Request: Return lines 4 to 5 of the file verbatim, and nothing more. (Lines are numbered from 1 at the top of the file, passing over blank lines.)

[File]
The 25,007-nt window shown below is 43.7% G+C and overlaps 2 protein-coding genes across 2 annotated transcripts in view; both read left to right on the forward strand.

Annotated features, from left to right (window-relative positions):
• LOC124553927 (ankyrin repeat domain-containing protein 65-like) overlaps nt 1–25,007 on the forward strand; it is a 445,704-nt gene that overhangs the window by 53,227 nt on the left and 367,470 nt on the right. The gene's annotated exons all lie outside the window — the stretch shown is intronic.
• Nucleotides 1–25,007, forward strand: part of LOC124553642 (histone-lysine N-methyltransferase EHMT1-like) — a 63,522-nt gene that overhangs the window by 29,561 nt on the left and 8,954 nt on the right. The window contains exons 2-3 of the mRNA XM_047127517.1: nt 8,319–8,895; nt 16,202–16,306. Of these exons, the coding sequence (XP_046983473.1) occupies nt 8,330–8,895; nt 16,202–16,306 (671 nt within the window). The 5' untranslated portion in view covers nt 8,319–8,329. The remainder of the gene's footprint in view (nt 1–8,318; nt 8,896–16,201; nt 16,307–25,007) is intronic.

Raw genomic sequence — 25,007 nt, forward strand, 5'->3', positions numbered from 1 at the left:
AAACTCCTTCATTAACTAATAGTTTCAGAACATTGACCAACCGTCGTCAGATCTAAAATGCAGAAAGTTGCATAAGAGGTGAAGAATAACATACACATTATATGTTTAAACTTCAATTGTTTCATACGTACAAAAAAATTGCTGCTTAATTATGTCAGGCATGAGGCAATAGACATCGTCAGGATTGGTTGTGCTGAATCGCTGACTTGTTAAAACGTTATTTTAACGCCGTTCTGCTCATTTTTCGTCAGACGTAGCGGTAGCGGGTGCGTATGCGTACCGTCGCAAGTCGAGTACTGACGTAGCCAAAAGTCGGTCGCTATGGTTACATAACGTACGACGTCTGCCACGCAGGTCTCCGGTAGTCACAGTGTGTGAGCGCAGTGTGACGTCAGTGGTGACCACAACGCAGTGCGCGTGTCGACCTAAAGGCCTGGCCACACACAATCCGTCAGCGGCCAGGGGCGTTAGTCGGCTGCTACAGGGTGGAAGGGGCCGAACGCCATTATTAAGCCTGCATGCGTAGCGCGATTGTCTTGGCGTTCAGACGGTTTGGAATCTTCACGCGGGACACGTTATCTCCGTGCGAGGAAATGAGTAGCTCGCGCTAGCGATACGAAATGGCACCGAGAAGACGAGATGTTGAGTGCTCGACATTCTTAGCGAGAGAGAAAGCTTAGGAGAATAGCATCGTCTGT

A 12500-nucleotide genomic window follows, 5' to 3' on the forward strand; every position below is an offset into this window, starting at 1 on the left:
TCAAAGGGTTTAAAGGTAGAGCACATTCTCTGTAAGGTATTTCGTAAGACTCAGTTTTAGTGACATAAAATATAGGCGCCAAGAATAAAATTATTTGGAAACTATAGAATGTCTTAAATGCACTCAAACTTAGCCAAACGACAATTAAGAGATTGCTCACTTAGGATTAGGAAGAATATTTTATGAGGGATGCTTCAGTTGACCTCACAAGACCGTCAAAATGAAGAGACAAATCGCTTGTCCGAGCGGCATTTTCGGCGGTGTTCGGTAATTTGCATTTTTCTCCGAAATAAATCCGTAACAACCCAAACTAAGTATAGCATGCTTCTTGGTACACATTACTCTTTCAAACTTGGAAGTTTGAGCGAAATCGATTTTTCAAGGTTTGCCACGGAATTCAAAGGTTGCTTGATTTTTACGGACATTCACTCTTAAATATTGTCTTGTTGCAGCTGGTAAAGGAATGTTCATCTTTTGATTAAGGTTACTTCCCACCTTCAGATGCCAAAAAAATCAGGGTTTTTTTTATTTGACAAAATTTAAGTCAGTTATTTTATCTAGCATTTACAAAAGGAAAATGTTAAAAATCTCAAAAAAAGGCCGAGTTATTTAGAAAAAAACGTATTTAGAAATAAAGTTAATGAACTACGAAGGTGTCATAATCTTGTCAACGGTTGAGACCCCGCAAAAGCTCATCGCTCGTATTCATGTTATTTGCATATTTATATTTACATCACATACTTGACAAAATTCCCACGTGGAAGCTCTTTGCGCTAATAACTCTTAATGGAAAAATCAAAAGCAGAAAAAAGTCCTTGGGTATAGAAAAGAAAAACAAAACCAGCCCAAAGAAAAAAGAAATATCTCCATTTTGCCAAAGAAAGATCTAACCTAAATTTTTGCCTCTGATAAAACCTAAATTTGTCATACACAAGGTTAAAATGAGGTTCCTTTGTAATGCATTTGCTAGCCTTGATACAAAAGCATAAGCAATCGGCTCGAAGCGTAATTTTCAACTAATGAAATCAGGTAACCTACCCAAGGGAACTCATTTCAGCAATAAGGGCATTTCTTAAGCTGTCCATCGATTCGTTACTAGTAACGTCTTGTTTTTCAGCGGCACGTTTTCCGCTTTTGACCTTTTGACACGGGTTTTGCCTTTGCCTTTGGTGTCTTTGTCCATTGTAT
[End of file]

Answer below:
• Nucleotides 1–25,007, forward strand: part of LOC124553642 (histone-lysine N-methyltransferase EHMT1-like) — a 63,522-nt gene that overhangs the window by 29,561 nt on the left and 8,954 nt on the right. The window contains exons 2-3 of the mRNA XM_047127517.1: nt 8,319–8,895; nt 16,202–16,306. Of these exons, the coding sequence (XP_046983473.1) occupies nt 8,330–8,895; nt 16,202–16,306 (671 nt within the window). The 5' untranslated portion in view covers nt 8,319–8,329. The remainder of the gene's footprint in view (nt 1–8,318; nt 8,896–16,201; nt 16,307–25,007) is intronic.

Raw genomic sequence — 25,007 nt, forward strand, 5'->3', positions numbered from 1 at the left: